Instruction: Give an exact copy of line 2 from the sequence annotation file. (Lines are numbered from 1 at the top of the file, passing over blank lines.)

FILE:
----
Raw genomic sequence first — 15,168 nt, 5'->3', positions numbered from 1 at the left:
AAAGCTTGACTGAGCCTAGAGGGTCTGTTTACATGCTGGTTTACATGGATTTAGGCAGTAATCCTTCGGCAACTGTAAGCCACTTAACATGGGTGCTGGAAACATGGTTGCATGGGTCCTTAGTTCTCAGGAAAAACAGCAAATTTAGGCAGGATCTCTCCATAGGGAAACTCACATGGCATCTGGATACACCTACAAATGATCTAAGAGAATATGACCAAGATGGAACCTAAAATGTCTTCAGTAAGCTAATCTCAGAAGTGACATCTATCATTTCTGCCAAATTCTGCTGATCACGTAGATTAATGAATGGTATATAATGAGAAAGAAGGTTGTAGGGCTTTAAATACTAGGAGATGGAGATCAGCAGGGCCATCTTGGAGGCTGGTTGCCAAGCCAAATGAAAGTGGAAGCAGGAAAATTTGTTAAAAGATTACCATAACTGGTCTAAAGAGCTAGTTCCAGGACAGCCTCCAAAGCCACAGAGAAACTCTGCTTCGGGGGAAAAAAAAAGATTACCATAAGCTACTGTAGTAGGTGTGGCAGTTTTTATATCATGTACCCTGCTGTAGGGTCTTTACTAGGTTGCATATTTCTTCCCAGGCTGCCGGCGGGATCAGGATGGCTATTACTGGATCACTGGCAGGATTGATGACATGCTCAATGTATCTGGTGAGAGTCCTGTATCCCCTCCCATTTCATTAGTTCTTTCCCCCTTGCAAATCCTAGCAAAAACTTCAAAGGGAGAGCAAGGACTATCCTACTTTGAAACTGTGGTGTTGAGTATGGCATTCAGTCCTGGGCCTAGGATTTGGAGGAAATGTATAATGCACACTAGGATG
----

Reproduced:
AAAGCTTGACTGAGCCTAGAGGGTCTGTTTACATGCTGGTTTACATGGATTTAGGCAGTAATCCTTCGGCAACTGTAAGCCACTTAACATGGGTGCTGGAAACATGGTTGCATGGGTCCTTAGTTCTCAGGAAAAACAGCAAATTTAGGCAGGATCTCTCCATAGGGAAACTCACATGGCATCTGGATACACCTACAAATGATCTAAGAGAATATGACCAAGATGGAACCTAAAATGTCTTCAGTAAGCTAATCTCAGAAGTGACATCTATCATTTCTGCCAAATTCTGCTGATCACGTAGATTAATGAATGGTATATAATGAGAAAGAAGGTTGTAGGGCTTTAAATACTAGGAGATGGAGATCAGCAGGGCCATCTTGGAGGCTGGTTGCCAAGCCAAATGAAAGTGGAAGCAGGAAAATTTGTTAAAAGATTACCATAACTGGTCTAAAGAGCTAGTTCCAGGACAGCCTCCAAAGCCACAGAGAAACTCTGCTTCGGGGGAAAAAAAAAGATTACCATAAGCTACTGTAGTAGGTGTGGCAGTTTTTATATCATGTACCCTGCTGTAGGGTCTTTACTAGGTTGCATATTTCTTCCCAGGCTGCCGGCGGGATCAGGATGGCTATTACTGGATCACTGGCAGGATTGATGACATGCTCAATGTATCTGGTGAGAGTCCTGTATCCCCTCCCATTTCATTAGTTCTTTCCCCCTTGCAAATCCTAGCAAAAACTTCAAAGGGAGAGCAAGGACTATCCTACTTTGAAACTGTGGTGTTGAGTATGGCATTCAGTCCTGGGCCTAGGATTTGGAGGAAATGTATAATGCACACTAGGATG